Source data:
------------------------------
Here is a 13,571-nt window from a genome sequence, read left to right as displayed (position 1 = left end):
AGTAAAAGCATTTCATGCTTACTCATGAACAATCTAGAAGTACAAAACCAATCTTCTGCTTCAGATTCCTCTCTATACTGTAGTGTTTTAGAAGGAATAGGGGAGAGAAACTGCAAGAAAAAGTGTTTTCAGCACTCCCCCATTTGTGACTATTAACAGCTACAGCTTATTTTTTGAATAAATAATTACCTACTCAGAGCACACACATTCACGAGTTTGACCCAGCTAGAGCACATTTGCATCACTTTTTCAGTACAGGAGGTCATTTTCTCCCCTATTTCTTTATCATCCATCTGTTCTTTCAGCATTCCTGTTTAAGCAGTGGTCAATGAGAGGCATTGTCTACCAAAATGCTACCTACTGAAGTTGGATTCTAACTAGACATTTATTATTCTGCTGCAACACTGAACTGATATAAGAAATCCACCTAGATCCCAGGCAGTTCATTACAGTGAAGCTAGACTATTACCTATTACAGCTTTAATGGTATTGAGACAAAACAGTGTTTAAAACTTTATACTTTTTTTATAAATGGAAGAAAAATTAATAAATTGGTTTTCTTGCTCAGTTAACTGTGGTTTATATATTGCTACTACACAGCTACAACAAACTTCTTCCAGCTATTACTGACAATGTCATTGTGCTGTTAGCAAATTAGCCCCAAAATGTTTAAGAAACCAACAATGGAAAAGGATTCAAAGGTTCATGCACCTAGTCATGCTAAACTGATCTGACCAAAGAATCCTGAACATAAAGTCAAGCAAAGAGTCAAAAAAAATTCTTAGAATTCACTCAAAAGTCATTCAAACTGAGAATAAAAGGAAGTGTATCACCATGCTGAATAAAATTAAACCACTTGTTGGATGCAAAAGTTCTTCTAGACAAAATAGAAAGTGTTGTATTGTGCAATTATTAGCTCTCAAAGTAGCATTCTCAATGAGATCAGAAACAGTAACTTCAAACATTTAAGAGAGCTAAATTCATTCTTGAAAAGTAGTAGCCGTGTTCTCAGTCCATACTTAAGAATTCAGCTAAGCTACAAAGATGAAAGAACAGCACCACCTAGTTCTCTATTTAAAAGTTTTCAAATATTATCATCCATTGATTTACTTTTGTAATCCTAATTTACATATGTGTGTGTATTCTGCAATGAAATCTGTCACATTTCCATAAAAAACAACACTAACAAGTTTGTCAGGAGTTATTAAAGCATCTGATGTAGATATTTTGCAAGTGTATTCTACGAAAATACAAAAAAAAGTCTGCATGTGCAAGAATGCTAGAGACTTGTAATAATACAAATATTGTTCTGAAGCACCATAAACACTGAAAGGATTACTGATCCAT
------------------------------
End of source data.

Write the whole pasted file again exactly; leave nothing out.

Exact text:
Here is a 13,571-nt window from a genome sequence, read left to right as displayed (position 1 = left end):
AGTAAAAGCATTTCATGCTTACTCATGAACAATCTAGAAGTACAAAACCAATCTTCTGCTTCAGATTCCTCTCTATACTGTAGTGTTTTAGAAGGAATAGGGGAGAGAAACTGCAAGAAAAAGTGTTTTCAGCACTCCCCCATTTGTGACTATTAACAGCTACAGCTTATTTTTTGAATAAATAATTACCTACTCAGAGCACACACATTCACGAGTTTGACCCAGCTAGAGCACATTTGCATCACTTTTTCAGTACAGGAGGTCATTTTCTCCCCTATTTCTTTATCATCCATCTGTTCTTTCAGCATTCCTGTTTAAGCAGTGGTCAATGAGAGGCATTGTCTACCAAAATGCTACCTACTGAAGTTGGATTCTAACTAGACATTTATTATTCTGCTGCAACACTGAACTGATATAAGAAATCCACCTAGATCCCAGGCAGTTCATTACAGTGAAGCTAGACTATTACCTATTACAGCTTTAATGGTATTGAGACAAAACAGTGTTTAAAACTTTATACTTTTTTTATAAATGGAAGAAAAATTAATAAATTGGTTTTCTTGCTCAGTTAACTGTGGTTTATATATTGCTACTACACAGCTACAACAAACTTCTTCCAGCTATTACTGACAATGTCATTGTGCTGTTAGCAAATTAGCCCCAAAATGTTTAAGAAACCAACAATGGAAAAGGATTCAAAGGTTCATGCACCTAGTCATGCTAAACTGATCTGACCAAAGAATCCTGAACATAAAGTCAAGCAAAGAGTCAAAAAAAATTCTTAGAATTCACTCAAAAGTCATTCAAACTGAGAATAAAAGGAAGTGTATCACCATGCTGAATAAAATTAAACCACTTGTTGGATGCAAAAGTTCTTCTAGACAAAATAGAAAGTGTTGTATTGTGCAATTATTAGCTCTCAAAGTAGCATTCTCAATGAGATCAGAAACAGTAACTTCAAACATTTAAGAGAGCTAAATTCATTCTTGAAAAGTAGTAGCCGTGTTCTCAGTCCATACTTAAGAATTCAGCTAAGCTACAAAGATGAAAGAACAGCACCACCTAGTTCTCTATTTAAAAGTTTTCAAATATTATCATCCATTGATTTACTTTTGTAATCCTAATTTACATATGTGTGTGTATTCTGCAATGAAATCTGTCACATTTCCATAAAAAACAACACTAACAAGTTTGTCAGGAGTTATTAAAGCATCTGATGTAGATATTTTGCAAGTGTATTCTACGAAAATACAAAAAAAAGTCTGCATGTGCAAGAATGCTAGAGACTTGTAATAATACAAATATTGTTCTGAAGCACCATAAACACTGAAAGGATTACTGATCCAT